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The application notes of several boost-converters, e.g. from TI (TPS61070, p.18) or LT (LT3464, p.14), show similar unregulated auxiliary output circuits for doubling or inverting the (regular) regulated output.

The following schematic shows how the invertingg auxiliary amplifier topology is combined with the boost converter. Diodes should be schottkies.

schematic

simulate this circuit – Schematic created using CircuitLab

Do these circuits have a specific name? I could not find them in literature about switch-mode-power-supplies, but would like to learn more about it.

As far as I can tell, the auxiliary output is mainly practical for supplying small loads e.g. for operation amplifiers or logic-level-conversion ics.
Are there any noteworthy trapdoors or design considerations when using this auxiliary output for such applications? E.g. can this introduce a negative impact on the boost stage or overall efficiency?

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Do these circuits have a specific name?

Cockcoft Walton voltage multiplier is the name. Here's a multi stage version: -

enter image description here

Sometimes they are loosely called voltage multipliers but that does give rise to some confusion.

Are there any noteworthy trapdoors or design considerations when using this auxiliary output for such applications? E.g. can this introduce a negative impact on the boost stage or overall efficiency?

The forward diode voltage drop is the main limiter to efficiency but other than that they can be used for quite high powers (I've designed one for 200 watts) and they can certainly be used for generating HT voltages (50 kV for example in some X-ray machines).

Here's Dave: -

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  • \$\begingroup\$ Nice, I was not expecting a video. Extending this with multiple stages truly extends possible applications. Gonna try that with a custom transformer albeit not in the kV domain. \$\endgroup\$ – Grebu Sep 1 '16 at 9:14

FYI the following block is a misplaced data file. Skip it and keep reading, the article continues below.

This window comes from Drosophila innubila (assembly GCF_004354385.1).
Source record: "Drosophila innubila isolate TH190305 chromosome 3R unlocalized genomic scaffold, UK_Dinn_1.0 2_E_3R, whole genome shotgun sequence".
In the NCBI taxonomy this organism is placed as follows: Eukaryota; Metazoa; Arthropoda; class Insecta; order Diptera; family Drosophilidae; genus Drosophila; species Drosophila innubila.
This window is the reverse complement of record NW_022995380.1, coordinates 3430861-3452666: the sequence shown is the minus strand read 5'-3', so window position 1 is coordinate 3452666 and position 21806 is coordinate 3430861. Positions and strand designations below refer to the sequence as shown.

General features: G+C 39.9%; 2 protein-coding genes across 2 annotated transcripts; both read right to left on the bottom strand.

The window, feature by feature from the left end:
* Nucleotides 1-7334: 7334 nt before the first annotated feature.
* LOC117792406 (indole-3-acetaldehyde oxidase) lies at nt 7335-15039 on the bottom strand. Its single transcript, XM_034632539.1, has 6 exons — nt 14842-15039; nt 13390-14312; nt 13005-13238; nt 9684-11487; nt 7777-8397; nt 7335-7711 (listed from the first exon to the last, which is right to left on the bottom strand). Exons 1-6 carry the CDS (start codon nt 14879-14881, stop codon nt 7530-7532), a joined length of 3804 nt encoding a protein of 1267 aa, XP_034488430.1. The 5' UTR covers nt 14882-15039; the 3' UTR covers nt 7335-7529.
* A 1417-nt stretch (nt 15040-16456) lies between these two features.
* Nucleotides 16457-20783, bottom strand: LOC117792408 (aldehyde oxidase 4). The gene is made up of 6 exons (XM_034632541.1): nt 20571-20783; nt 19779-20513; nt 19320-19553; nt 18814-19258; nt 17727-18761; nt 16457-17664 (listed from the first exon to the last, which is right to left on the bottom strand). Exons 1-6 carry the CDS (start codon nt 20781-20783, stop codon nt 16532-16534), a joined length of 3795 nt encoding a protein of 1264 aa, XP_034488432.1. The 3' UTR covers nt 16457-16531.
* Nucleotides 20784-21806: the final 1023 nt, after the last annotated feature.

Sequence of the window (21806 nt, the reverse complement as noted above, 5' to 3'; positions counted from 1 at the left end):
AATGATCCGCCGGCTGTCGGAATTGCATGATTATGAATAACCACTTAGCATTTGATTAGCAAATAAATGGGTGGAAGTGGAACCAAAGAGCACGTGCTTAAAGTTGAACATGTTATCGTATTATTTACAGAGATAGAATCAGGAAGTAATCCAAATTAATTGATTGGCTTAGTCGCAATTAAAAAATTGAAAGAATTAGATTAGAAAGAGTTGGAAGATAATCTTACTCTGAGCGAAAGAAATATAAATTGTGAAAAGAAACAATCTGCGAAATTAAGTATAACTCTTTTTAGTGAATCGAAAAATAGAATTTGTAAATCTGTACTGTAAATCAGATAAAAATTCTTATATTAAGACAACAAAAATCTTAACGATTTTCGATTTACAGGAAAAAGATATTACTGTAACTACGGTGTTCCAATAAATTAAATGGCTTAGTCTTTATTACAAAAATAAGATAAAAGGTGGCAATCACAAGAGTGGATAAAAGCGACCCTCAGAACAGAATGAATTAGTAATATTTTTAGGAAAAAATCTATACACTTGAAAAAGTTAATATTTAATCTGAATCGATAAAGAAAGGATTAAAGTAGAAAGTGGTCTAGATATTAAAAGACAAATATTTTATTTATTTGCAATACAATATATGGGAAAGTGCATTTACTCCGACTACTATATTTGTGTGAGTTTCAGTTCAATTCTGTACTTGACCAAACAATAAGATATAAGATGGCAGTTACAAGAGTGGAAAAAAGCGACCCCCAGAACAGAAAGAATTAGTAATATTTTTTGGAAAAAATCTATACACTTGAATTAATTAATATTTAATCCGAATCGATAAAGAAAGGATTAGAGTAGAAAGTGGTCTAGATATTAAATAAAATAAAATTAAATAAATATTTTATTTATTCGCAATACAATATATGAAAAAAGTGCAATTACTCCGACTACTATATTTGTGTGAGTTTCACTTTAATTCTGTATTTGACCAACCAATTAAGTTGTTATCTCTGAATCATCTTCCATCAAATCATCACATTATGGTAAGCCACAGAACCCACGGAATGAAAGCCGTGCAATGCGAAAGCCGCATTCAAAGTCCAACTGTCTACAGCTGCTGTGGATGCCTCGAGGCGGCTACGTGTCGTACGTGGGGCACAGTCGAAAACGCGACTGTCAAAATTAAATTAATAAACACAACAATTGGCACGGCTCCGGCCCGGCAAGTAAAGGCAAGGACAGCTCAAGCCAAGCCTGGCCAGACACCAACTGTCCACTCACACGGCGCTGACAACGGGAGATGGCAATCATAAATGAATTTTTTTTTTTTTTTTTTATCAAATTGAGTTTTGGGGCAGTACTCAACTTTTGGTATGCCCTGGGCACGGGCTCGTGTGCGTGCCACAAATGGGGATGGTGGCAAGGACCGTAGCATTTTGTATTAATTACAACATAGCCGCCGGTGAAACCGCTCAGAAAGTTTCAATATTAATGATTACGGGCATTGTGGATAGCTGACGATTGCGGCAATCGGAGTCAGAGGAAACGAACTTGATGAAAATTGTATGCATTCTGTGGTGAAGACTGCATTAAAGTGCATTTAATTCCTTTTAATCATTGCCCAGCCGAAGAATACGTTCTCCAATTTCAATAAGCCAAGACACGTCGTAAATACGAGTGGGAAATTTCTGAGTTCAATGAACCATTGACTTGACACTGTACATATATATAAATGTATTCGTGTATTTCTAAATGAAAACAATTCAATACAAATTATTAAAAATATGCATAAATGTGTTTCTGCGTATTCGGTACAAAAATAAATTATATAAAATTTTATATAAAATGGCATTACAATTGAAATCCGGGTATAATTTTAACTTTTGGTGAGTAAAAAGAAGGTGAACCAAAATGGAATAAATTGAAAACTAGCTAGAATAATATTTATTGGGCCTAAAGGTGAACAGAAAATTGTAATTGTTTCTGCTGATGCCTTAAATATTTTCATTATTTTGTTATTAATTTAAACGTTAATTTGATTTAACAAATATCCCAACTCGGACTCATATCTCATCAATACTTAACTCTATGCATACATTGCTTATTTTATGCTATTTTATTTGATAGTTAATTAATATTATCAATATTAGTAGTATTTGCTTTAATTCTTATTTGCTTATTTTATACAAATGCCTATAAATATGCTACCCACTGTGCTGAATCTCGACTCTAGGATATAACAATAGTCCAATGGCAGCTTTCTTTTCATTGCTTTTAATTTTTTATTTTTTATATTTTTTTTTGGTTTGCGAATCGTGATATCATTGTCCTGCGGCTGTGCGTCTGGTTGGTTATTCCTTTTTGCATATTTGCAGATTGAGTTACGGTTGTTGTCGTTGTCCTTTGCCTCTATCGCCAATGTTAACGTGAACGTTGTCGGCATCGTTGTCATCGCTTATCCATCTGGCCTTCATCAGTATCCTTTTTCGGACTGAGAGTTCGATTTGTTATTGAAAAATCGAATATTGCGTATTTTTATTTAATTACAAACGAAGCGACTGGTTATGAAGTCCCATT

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The auxiliary circuit you provided is an example of negative voltage generator (similar configuration exists using a voltage doubler to achieve a positive auxiliary voltage, including some with isolation by transformers). During the time Toff (M1 turned-off), capacitor C1 is charged with a voltage Vboost - 2 * Vd (Vd is the voltage drop across the diode). During the Ton time, this voltage is transferred to capacitor C2, reaching a value of -((Vboost - 2*Vd)- Vd) = -Vboost + 3*Vd.Capacitor C2 must provide current to its load (auxiliary) during the time Toff. So, for a switched converter (boost, in this case):

$$D =\frac{T_{ON}}{T_{ON}+T_{OFF}}$$ and $$t_{OFF} = \frac{1-D}{f_{SW}}$$

In order to estimate the value of capacitor C2 (equal to C1), based on tolerated Vripple and maximum output current, Iaux:

$$i\cong C\frac{\Delta v}{\Delta t}$$ Doing $$\Delta v=V_{RIPPLE}$$
$$\Delta t=T_{OFF}$$ and $$i=I_{AUX}$$ results in $$V_{RIPPLE}=\frac{I_{AUX}(1-D)}{Cf_{SW}}$$

Also, a term can be added to Vripple expression regarding to voltage drop contribution for the capacitor Equivalent Series Resistance (ESR): $$I_{AUX}ESR_{C}$$

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    \$\begingroup\$ In power electronics (switched), the most widely used name for this configuration is CHARGE PUMP; evidencing the use of capacitor in contrast to others inductor based switched converters. \$\endgroup\$ – Dirceu Rodrigues Jr Aug 31 '16 at 19:28

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